The color scheme of the SEM housing gives away its 80s vintage, and the height of image capture technology back then was a Polaroid camera mounted over the instrument’s CRT. No other video output was provided, so [Ben] dug into the blueprints and probed around till he found the high-resolution slow scan signal. To make his Teensy-LC happy, he used a few op-amps to condition the analog signal and split out the digital sync signals, which he fed into the analog and digital ports respectively. [Ben] then goes into a great deal of useful detail on how he got the video data encoded and sent over USB for frame capture and GIF generation.

It’s clearly a work in progress by [Ben]’s own admission, but it’s still really exciting. His previous animations of a stylus in a vinyl record groove were great to watch but laborious for him to produce. Here’s hoping that lowering the effort needed to make these animations will result in more of them.

Arduino Video Over 2 Wires for Under $50: Mesa-Video

If you want video support on your project, you might start from a device like a Raspberry Pi that comes with it built in. [Kevinhub88] doesn’t accept such compromises, so he and his Black Mesa Labs have come up with a whole new way to add video support to devices like the Arduino and other cheap controllers. This project is called Mesa-Video, and it can add digital video at a resolution of up to 800 by 600 pixels to any device that has a single serial output.

The video is created by an FT813, a low cost GPU from FTDI that offers a surprising amount of video oomph from a cheap, low power chip (he has demoed it running from a lemon battery), meaning that he is hoping to be able to sell the Mesa-Video for under $50.

UPDATE: [KevinHub88] let us know that he didn’t actually power the device from a lemon battery, as you would need a lot of lemons to make 50mA at 5V. Apologies for any confusion!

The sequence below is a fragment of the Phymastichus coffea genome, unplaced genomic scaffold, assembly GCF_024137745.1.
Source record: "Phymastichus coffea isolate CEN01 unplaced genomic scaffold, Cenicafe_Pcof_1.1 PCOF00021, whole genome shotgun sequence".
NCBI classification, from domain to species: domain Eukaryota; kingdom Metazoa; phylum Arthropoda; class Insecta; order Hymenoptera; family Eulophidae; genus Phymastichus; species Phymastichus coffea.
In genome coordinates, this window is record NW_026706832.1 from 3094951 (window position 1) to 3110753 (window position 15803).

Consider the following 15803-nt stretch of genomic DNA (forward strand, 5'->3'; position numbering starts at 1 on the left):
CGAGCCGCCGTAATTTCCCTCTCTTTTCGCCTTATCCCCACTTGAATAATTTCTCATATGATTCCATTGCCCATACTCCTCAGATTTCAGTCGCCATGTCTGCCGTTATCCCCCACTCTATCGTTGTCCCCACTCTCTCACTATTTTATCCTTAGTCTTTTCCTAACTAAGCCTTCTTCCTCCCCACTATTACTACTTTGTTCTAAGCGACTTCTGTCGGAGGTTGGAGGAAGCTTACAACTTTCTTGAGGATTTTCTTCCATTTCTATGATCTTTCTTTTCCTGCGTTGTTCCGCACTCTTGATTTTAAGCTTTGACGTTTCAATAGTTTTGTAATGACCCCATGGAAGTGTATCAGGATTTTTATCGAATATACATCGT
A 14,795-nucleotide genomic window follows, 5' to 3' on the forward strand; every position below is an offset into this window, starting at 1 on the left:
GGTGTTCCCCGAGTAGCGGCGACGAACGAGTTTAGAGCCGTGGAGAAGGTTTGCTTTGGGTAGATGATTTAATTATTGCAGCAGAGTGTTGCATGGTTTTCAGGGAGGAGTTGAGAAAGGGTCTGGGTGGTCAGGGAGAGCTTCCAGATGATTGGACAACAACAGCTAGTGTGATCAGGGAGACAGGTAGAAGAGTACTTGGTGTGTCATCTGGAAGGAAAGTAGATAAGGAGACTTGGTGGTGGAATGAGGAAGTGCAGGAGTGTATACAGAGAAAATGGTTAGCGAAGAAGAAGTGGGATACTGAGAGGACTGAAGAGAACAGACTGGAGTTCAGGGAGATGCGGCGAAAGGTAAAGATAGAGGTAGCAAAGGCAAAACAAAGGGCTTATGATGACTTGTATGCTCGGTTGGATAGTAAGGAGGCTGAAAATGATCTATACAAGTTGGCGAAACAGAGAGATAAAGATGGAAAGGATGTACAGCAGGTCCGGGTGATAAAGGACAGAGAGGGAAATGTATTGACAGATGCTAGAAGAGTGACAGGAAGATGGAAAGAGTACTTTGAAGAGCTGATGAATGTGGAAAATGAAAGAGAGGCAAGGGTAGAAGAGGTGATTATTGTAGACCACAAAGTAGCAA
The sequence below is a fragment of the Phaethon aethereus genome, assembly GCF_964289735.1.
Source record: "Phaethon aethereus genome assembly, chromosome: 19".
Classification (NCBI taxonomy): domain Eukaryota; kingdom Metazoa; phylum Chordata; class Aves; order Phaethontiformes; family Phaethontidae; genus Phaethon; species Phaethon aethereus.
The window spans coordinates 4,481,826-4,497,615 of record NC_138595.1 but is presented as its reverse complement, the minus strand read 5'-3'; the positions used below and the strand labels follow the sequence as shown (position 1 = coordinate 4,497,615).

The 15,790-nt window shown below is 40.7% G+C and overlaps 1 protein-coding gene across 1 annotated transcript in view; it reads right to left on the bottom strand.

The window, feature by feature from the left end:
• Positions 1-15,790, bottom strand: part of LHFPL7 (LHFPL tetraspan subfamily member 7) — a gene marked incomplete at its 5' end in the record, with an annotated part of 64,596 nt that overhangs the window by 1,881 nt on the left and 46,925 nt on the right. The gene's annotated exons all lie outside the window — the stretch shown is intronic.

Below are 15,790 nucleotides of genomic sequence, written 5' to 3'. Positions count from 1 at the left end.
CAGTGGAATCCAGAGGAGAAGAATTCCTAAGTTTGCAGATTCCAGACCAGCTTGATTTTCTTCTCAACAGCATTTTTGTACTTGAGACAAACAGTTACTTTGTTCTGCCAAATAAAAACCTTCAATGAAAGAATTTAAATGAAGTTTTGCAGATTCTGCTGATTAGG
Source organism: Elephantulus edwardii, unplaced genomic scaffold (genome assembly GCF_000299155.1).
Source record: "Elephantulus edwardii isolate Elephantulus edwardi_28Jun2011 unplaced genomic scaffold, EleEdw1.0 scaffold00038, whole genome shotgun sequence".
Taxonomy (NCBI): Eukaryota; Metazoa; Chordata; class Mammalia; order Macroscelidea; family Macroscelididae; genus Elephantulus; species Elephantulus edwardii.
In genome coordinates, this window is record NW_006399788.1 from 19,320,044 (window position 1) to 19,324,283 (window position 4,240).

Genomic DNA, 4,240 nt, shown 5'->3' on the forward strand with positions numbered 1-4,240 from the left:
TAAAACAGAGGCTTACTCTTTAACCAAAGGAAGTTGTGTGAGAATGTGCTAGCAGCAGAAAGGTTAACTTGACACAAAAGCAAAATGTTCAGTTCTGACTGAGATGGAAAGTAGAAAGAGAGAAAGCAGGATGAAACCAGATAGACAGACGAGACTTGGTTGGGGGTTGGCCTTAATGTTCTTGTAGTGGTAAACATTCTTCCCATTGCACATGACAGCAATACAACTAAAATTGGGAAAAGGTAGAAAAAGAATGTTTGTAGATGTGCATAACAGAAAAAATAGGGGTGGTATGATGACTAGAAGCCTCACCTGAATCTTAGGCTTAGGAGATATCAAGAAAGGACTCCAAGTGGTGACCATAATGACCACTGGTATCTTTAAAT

However, Mesa-Video is just the beginning. [Kevinhub88] wanted to get around the problem of stacking shields on Arduinos: add more  than one and you get problems. He wanted to create an interface that would be simpler, faster and more open, so he created the Mesa-Bus. This effectively wraps SPI and I2C traffic together over a simple, fast serial connection that doesn’t require much decoding. This means that you can send power and bi-directional data over a handful of wires, and still connect multiple devices at once, swapping them out as required. You could, for instance, do your development work on a PC talking to the prototype devices over Mesa-Bus, them swap the PC out for an Arduino when you have got the first version working in your dev environment. Is the Arduino not cutting it? Because Mesa-Bus is cross-platform and open source, it is easy to swap the Arduino for a Raspberry Pi without having to change your other devices. And, because all the data is going over a simple serial connection in plain text, it is easy to debug.

It’s an ambitious project, and [Kevinhub88] has a way to go: he is currently working on getting his first prototype Mesa-Bus devices up and running, and finalizing the design of the Mesa-Video. But it is an impressive start and we’ll be keeping a close eye on this work. Hopefully he can avoid that head crab problem as well because those things are as itchy as hell.

RC Lawnmower Has No Grass to Cut

They say laziness and necessity is one of the greatest drives for invention. Whoever said that didn’t think about what happens when inventors are bored. [The Random Mechanic] decided to build himself a remote-controlled lawnmower, despite the terrible drought he’s been having — resulting in literally no grass to cut.

To make the lawn mower remote-controlled, he cobbled together a gas lawn mower, with the remains of an electric wheelchair. This ended up working really well. He’s using an old RC car remote and its two servos to remotely control the original wheel chair’s joystick. Simple, but super effective.

The wheelchair mower is fast, nice and heavy thanks to some lead acid batteries, and very maneuverable with the front wheels being casters. It’s a shame he doesn’t have any grass to cut!